Monday 18 December 2017

Eight tips to consider if you're thinking of extending your kitchen

Rooflights by the wall bounce light back into a room
Rooflights by the wall bounce light back into a room
Sliding doors to partition an open plan living space
Courtyard ideas from the Pastoral Centre in Ballyroan

Gary Mongey

I'm renovating my house which includes making my kitchen bigger. I want to know if it is possible to remove the interior wall which is 10m-long and replace it with a steel beam to make the kitchen/sitting room open plan. It is a two-storey house and this is not a load-bearing wall but supports the ceiling joists.

A: To answer your question correctly I'd need to visit your home to see the existing layout, etc. But, as a guide, here are some things to consider:

1: Removing a 10m-long wall is possible and ambitious and a new steel beam and frame will need to be designed by a suitability qualified engineer. It's important that any structural alterations are designed and signed off by an engineer otherwise you can have a real issue when you go to sell your home at a future date. The correct paperwork needs to be in place and equally you need to be safe in the knowledge your home is not going to develop any structural defects.

2: As you say, the wall is supporting the ceiling and this in turn supports the first floor and perhaps the roof and, it's safe to assume, it's a structural wall. When removing such an extent of wall, there will need to be a frame provided with vertical posts at either end, like a goalpost frame. A midpoint post might even be required. This will provide stability to the existing house and perhaps any adjoining house. It's worth noting that loading comes not only from above but that side forces need to be considered - hence the 'goalpost frame'. Think of a deck of cards. Again an engineer is best placed to design this.

3:  On the design side, there are other ways to provide open space without the need of taking so much wall away and also to allow you to close rooms off when required for kids or to watch TV. Simple ways to do this are by ung large single or double doors that fold back on to walls via parliament hinges so the doors are out of the way when open. Equally, sliding doors can achieve the same result and can create dynamic spaces.

4:  Assuming that some form of steel beams is required - and to avoid the typical extension look - consider where the new steel beams are located within the ceiling. The cheaper way is to place the beam below the floor/ceiling but you will end up with a down-stand beam. An alternative, but more expensive solution, is to place the beam within the ceiling zone, creating flush ceilings with spaces flowing seamlessly, rooms feeling bigger. It also helps blur the line between the new and old.

5:  One other small but typical issue with opening up rooms into one space is that there can be different floor levels between the rooms, particularly in older properties. It can usually be resolved but is worth noting as it may add to your costs and will affect design.

6: In terms of layouts, it's also worth considering different locations for the main fixed object, the kitchen. Placing things in the right spot can free up more space, bring more light in and give the impression of a larger space, so explore all possible locations.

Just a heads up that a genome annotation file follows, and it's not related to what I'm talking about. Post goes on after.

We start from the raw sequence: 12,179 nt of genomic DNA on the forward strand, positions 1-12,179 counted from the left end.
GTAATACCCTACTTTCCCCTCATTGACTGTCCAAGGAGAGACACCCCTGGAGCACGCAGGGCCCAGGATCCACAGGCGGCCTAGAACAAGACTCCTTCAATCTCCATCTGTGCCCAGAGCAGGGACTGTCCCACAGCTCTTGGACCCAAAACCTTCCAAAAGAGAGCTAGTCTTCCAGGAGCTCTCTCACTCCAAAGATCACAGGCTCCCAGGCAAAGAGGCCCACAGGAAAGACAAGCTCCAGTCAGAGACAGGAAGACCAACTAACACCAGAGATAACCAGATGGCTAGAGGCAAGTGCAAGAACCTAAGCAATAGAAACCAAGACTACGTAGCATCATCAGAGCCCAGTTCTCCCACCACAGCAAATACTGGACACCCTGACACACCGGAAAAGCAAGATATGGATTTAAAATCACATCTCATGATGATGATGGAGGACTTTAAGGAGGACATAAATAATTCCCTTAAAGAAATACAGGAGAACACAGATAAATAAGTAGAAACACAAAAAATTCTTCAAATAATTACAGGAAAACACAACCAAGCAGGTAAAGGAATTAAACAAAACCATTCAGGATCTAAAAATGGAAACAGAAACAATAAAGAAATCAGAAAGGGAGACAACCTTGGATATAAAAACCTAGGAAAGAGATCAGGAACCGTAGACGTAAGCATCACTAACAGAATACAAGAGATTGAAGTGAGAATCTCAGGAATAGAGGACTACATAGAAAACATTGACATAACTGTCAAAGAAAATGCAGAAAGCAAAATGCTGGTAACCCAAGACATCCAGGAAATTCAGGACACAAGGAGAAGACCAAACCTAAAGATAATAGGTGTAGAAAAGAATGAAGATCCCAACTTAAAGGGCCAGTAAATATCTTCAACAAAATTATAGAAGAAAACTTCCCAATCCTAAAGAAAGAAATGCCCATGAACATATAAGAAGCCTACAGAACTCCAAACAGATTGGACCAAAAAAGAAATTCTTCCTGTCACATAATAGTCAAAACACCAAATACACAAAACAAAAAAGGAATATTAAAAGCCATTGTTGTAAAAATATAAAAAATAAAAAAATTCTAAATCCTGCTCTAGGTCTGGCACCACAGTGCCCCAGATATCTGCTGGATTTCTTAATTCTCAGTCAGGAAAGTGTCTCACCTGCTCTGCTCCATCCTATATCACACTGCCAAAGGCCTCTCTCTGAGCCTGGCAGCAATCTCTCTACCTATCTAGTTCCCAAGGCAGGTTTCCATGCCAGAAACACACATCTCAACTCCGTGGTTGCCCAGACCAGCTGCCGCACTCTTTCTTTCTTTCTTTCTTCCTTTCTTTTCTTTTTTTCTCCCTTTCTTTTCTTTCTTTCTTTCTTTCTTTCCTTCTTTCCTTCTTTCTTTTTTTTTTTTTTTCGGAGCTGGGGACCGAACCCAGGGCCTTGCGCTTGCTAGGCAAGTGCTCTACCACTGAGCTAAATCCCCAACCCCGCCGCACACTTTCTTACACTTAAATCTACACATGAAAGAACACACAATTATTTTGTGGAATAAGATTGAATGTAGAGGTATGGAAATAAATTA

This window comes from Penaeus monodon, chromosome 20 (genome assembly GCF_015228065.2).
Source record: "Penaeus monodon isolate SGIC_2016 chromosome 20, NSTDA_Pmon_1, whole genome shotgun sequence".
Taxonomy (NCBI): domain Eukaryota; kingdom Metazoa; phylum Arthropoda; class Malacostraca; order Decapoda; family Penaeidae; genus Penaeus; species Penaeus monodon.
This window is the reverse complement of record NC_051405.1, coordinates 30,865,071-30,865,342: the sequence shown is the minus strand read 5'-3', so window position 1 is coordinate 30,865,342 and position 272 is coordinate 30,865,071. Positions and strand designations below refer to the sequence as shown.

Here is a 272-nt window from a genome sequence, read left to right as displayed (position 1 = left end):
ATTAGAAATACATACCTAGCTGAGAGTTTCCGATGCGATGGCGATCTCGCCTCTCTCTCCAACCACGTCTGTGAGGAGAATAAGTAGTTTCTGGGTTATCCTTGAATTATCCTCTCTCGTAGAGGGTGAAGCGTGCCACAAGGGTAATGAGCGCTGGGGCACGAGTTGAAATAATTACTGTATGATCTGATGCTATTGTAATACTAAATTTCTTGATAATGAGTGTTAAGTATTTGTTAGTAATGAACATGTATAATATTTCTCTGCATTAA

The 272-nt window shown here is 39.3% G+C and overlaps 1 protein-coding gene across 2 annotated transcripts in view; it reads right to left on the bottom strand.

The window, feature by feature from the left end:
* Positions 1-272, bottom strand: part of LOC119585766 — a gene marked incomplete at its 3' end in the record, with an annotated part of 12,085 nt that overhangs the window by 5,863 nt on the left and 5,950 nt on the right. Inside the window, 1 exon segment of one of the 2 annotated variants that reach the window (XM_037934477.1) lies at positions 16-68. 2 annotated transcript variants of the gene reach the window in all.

7: It's always worth considering that you may not need to extend and this is where the skills of an architect can come in to advise on what can be achieved with and without extending. It's cheaper to explore ideas on paper rather than when you get to site.

8: If a decision is made to extend, consider where you will put your roof lights. Place them as close to the existing back wall as possible to allow the middle areas to be brighter. Placing your roof lights butting up against walls will allow light to bounce off the walls and illuminate the rooms better than a central rooflight which creates a shaft of light like in a Gothic cathedral. Equally consider the location of an extension, where does the sun come from, can you bring the light in, create a courtyard, is there something to focus on, a tree, etc?

9: Lastly, to be able to provide specific advice to your project, consult a registered architect and, in turn, an engineer to make sure your home is safe and sound, during and after the works. An architect can develop good layouts to maximise the space within the available budget.

If you are considering changes to your home, work with a registered architect. Check riai.ie, the registration body for architects in Ireland.

  • Gary Mongey is a registered architect and a director of Box Architecture (which celebrates 20 years in business this year) and has worked on many domestic projects over this time; box.ie.

Fancy a one-to-one consultation with a member of the RIAI about a residential project? For a fee of just €90 - roughly one-third of the usual cost - you will receive an hour's one-to-one consultation with an RIAI member, dedicated to your specific design query. Every cent of your €90 fee goes to the RIAI Simon Open Door project, helping provide accommodation and meals in a transitional house for 10 nights; to fund a home starter pack for someone moving to independent living with basics such as crockery, kettle, linen and household goods; or to provide the Simon Communities rough sleeper team with three emergency packs for those sleeping on the streets. The offer is available for just one week, from Saturday, May 13 to Friday, May 19, and members of the RIAI are giving their time for free. Log on to simonopendoor.ie to book a participating architect near you.

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